Today it's almost too easy. The ushers are still busy talking, and in minutes I'm in Box 103B, only rows from the field. According to the placards, "Harry Garber" and "The Zinder Family" should be here. I'm delighted they're not.

Down here I can see that Shea's banner heritage lives on. Jack Connelly of Brooklyn waits until the inning is finished (it's the end of the fifth, still 7-0) and holds up the Mets team logo stenciled on a bedsheet. It might be part of a sheet. It could be a pillowcase. Mustard's coloring a corner. Maybe some beer.

"Once I got this on TV," he tells me. "Channel 9. Remember when Bob Murphy was the play-by-play guy for the Mets? Ralph Kiner?" I have to admit I do.

Now it's 12-0 and the JumboTron TV in center field shows smiling mugs. "Congratulations to these lucky fans!" it barks. "They just received an ice cream Funstick courtesy of Nestle!" People in my section are not among the winners. This is New York. They boo.

It's 13-1 at the end, and since it's my last day at Shea, I head for the Mets Dugout Shop to look for a T-shirt. There's the "Shea Final Season Patch Hooded Fleece" for $54.99. The "Shea Water Color Ringer T-Shirt" for $24.99. Even a "New York Yankees Authentic Jersey With All-Star and Stadium Patches" at -- ouch -- $209.99.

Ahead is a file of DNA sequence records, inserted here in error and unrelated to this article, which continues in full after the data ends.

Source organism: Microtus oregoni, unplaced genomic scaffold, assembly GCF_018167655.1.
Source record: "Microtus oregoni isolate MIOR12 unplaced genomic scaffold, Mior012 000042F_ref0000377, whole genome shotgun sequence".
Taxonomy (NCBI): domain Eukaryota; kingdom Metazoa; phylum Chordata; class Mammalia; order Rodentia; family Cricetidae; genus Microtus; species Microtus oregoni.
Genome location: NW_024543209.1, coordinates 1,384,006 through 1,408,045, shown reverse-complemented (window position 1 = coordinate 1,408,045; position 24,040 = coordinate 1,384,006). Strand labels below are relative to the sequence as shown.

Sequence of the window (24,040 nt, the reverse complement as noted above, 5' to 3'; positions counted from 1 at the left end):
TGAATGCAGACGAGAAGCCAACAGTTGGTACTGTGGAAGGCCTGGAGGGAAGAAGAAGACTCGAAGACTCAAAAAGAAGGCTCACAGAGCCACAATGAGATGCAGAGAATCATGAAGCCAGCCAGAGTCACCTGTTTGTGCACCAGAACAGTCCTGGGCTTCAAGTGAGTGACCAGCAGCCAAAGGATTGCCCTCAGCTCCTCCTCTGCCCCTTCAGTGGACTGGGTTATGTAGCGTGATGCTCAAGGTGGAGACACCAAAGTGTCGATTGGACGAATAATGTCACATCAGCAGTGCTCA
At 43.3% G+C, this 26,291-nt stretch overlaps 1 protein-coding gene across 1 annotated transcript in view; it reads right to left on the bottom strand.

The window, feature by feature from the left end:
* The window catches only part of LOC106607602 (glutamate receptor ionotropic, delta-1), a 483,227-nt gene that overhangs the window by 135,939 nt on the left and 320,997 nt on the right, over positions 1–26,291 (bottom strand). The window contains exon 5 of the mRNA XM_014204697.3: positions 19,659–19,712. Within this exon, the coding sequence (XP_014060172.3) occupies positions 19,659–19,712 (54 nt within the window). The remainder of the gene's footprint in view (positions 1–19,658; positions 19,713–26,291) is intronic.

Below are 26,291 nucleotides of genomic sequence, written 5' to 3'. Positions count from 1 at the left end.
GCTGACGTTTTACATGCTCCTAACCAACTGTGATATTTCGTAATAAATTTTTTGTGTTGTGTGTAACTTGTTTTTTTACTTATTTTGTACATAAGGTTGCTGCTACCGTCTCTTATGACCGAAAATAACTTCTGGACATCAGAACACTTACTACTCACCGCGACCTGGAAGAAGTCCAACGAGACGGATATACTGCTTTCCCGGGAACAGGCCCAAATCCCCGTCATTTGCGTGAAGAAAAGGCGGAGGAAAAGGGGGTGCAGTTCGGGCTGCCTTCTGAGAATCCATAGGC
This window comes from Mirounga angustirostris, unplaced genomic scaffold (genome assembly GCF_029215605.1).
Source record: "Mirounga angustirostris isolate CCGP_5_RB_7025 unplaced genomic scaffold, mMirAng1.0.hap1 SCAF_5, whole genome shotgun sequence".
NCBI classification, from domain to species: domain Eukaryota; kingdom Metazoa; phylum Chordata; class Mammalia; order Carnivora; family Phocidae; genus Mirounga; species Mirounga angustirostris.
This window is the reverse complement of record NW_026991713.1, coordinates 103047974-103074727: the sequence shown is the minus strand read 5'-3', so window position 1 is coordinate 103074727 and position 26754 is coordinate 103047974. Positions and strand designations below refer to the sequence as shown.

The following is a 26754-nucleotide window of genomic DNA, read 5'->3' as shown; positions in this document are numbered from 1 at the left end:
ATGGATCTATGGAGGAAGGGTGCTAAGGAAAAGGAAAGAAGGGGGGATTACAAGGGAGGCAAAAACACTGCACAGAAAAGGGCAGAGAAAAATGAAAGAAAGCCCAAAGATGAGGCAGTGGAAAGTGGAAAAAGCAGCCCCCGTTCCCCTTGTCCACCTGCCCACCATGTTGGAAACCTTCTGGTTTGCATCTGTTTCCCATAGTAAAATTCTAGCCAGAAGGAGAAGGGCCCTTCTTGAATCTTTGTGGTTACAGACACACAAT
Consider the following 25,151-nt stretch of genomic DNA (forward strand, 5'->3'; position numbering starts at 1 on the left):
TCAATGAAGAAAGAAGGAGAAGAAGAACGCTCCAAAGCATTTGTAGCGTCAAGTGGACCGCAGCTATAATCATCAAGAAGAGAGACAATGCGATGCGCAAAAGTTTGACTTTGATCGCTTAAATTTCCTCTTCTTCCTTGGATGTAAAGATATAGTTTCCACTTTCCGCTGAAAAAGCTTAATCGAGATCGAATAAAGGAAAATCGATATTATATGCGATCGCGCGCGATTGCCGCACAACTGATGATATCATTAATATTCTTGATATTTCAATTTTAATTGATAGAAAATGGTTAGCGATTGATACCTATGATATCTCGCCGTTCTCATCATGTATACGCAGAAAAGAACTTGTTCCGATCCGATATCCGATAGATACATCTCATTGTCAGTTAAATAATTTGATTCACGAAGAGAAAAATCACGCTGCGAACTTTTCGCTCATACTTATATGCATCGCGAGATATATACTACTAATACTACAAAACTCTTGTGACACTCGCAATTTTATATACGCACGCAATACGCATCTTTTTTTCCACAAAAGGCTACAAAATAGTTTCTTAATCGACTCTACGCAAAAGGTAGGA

I choose a simple, light-blue T that says "NY" on its front. On its back, it has a view of my favorite park -- the one with orange foul poles. Mr. Met would be proud.

* * *

Hunting for a Yankees ticket online, I'd noticed that sellers were making opera out of the stadium's last year. "The Swan Song for the Cathedral" yelled the Yankees' Web site. If I wanted to hear this song from a Field Level Championship Seat, it was going to cost me 325 bucks.

Instead I found a ticket on StubHub, an online exchange, that sounded like a deal. "Seventh row from the field," bragged the seller. "And it's an aisle seat." Not counting shipping and handling, it was $47 for the Yanks against Detroit, a team with some talent and buzz. I snapped it up. Feeling flush, I ordered a $22 berth on the "Yankee Clipper" ferry to float me to the park from a Hudson River pier not far from my hotel.